Saturday, August 7, 2021

The Daily Bible Readings for Saturday, August 7, 2021

 

The Daily Bible Readings
Saturday, August 7, 2021
Psalm 130; 2 Samuel 15:1-13; Matthew 7:7-11
with commentaries from Matthew Henry's Concise Commentary on the Bible

Introduction
In today’s lectionary readings, the psalm (Psalm 130) begins with a personal testimony of God’s rescue from the depths of guilt. From there, the author ascends step by step to a place where he can give confidence to others in their trust in God. From the Prophets (2 Samuel 15:1-13), Absalom takes advantage of his father, King David, and tries to take his kingship. In our reading in the Gospels (Matthew 7:7-11), we read the opening words that have probably been quoted more by people who don’t know Christ or the Bible than any other passage in all of Scripture. Our verse of the day (Isaiah 33:22) teaches us that God is our judge, lawgiver, and king.

Today’s Verse of the Day:
Isaiah 33:22

For the Lord is our judge, the Lord is our lawgiver, the Lord is our king; it is he who will save us.
God is our Judge—He decides whether our deeds are good or evil (2 Cor. 5:10). He is our Lawgiver—He instructs us how to live. And He is our King—He rules over all. How amazing that He is also our Savior!

Today’s Lectionary Readings:
From the Psalter

Psalm 130
Out of the Depths Have I Called


1 Out of the depths I cry to you, Lord;
2    Lord, hear my voice.
  Let your ears be attentive
     to my cry for mercy.

3 If you, Lord, kept a record of sins,
     Lord, who could stand?
4 But with you there is forgiveness,
     so that we can, with reverence, serve you.

5 I wait for the Lord, my whole being waits,
     and in his word I put my hope.
6 I wait for the Lord
     more than watchmen wait for the morning,
     more than watchmen wait for the morning.

7 Israel, put your hope in the Lord,
     for with the Lord is unfailing love
     and with him is full redemption.
8 He himself will redeem Israel
     from all their sins.


Commentary
Verses 1-4: The only way of relief for a sin-entangled soul, is by applying to God alone. Many things present themselves as diversions, many things offer themselves as remedies, but the soul finds that the Lord alone can heal. And until men are sensible of the guilt of sin, and quit all to come at once to God, it is in vain for them to expect any relief. The Holy Ghost gives to such poor souls a fresh sense of their deep necessity, to stir them up in earnest applications, by the prayer of faith, by crying to God. And as they love their souls, as they are concerned for the glory of the Lord, they are not to be wanting in this duty. Why is it that these matters are so long uncertain with them? Is it not from sloth and despondency that they content themselves with common and customary applications to God? Then let us up and be doing; it must be done, and it is attended with safety. We are to humble ourselves before God, as guilty in his sight. Let us acknowledge our sinfulness; we cannot justify ourselves, or plead not guilty. It is our unspeakable comfort that there is forgiveness with him, for that is what we need. Jesus Christ is the great Ransom; he is ever an Advocate for us, and through him we hope to obtain forgiveness. There is forgiveness with thee, not that thou mayest be presumed upon, but that thou mayest be feared. The fear of God often is put for the whole worship of God. The only motive and encouragement for sinners is this, that there is forgiveness with the Lord.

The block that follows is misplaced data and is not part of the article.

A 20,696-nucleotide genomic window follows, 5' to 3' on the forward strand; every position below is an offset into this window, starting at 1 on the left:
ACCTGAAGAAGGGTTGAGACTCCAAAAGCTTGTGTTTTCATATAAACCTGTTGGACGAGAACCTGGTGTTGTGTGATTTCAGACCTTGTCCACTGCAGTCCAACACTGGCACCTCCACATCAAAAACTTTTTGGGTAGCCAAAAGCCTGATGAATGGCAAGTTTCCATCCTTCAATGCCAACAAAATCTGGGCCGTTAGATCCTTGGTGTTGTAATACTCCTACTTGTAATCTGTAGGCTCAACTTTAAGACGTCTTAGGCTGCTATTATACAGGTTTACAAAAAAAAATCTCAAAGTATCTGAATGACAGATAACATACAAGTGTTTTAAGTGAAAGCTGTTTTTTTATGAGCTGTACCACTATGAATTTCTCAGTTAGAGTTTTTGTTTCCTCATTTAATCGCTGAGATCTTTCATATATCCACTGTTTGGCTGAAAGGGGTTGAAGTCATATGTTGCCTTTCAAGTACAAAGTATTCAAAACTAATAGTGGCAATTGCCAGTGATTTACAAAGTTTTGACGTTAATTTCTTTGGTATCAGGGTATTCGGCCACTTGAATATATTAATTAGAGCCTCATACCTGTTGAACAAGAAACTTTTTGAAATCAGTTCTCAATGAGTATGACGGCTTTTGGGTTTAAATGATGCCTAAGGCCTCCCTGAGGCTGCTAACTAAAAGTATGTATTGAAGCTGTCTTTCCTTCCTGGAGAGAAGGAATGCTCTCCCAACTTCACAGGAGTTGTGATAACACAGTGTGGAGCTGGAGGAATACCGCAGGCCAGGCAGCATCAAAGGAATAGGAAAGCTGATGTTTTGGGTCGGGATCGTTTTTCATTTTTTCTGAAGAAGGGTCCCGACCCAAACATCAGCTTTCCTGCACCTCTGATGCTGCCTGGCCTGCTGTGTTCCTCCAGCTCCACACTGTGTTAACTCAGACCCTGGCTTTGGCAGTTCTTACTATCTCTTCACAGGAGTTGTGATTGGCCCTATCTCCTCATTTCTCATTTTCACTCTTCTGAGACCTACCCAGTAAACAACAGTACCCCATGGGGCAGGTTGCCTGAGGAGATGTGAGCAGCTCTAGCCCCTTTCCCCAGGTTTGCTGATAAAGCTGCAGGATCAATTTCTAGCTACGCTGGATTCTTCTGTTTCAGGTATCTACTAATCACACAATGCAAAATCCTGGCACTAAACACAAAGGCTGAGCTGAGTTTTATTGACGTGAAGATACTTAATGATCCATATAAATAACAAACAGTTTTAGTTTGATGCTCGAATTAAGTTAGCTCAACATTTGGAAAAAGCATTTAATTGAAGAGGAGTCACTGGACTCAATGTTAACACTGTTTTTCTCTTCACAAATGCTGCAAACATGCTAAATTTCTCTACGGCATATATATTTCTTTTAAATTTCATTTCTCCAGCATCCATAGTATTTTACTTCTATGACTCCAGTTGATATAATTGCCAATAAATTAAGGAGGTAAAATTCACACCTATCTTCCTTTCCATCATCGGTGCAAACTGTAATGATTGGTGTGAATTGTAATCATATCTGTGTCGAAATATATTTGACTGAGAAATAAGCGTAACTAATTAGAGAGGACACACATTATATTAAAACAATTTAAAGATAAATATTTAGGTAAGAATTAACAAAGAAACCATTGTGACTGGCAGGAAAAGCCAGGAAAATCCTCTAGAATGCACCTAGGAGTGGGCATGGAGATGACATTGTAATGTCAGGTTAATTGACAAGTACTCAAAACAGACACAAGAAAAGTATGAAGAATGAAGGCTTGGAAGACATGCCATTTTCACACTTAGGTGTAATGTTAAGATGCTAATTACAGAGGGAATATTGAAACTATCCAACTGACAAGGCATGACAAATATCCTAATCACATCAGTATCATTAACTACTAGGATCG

Verses 5-8: It is for the Lord that my soul waits, for the gifts of his grace, and the working of his power. We must hope for that only which he has promised in his word. Like those who wish to see the dawn, being very desirous that light would come long before day; but still more earnestly does a good man long for the tokens of God's favor, and the visits of his grace. Let all that devote themselves to the Lord, cheerfully stay themselves on him. This redemption is redemption from all sin. Jesus Christ saves his people from their sins, both from the condemning and from the commanding power of sin. It is plenteous redemption; there is an all-sufficient fullness in the Redeemer, enough for all, enough for each; therefore enough for me, says the believer. Redemption from sin includes redemption from all other evils, therefore it is a plenteous redemption, through the atoning blood of Jesus, who shall redeem his people from all their sins. All that wait on God for mercy and grace, are sure to have peace.


From the Books of the Prophets
2 Samuel 15:1-13
Absalom Rebels Against David


15:1 In the course of time, Absalom provided himself with a chariot and horses and with fifty men to run ahead of him. 2 He would get up early and stand by the side of the road leading to the city gate. Whenever anyone came with a complaint to be placed before the king for a decision, Absalom would call out to him, “What town are you from?” He would answer, “Your servant is from one of the tribes of Israel.” 3 Then Absalom would say to him, “Look, your claims are valid and proper, but there is no representative of the king to hear you.” 4 And Absalom would add, “If only I were appointed judge in the land! Then everyone who has a complaint or case could come to me and I would see that they receive justice.”